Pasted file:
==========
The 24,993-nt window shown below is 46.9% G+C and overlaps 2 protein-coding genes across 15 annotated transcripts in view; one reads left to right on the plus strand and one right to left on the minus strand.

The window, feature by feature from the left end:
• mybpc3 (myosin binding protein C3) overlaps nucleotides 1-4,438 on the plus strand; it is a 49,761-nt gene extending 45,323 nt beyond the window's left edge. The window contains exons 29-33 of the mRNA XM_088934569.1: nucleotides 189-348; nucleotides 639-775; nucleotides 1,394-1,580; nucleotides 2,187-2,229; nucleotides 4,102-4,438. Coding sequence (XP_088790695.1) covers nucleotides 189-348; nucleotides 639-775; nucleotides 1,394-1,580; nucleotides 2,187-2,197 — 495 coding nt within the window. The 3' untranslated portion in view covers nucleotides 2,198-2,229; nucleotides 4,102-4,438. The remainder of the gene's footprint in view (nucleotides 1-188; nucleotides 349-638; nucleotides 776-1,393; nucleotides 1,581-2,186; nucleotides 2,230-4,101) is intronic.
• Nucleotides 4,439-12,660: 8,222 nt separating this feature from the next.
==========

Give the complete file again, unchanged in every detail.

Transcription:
The 24,993-nt window shown below is 46.9% G+C and overlaps 2 protein-coding genes across 15 annotated transcripts in view; one reads left to right on the plus strand and one right to left on the minus strand.

The window, feature by feature from the left end:
• mybpc3 (myosin binding protein C3) overlaps nucleotides 1-4,438 on the plus strand; it is a 49,761-nt gene extending 45,323 nt beyond the window's left edge. The window contains exons 29-33 of the mRNA XM_088934569.1: nucleotides 189-348; nucleotides 639-775; nucleotides 1,394-1,580; nucleotides 2,187-2,229; nucleotides 4,102-4,438. Coding sequence (XP_088790695.1) covers nucleotides 189-348; nucleotides 639-775; nucleotides 1,394-1,580; nucleotides 2,187-2,197 — 495 coding nt within the window. The 3' untranslated portion in view covers nucleotides 2,198-2,229; nucleotides 4,102-4,438. The remainder of the gene's footprint in view (nucleotides 1-188; nucleotides 349-638; nucleotides 776-1,393; nucleotides 1,581-2,186; nucleotides 2,230-4,101) is intronic.
• Nucleotides 4,439-12,660: 8,222 nt separating this feature from the next.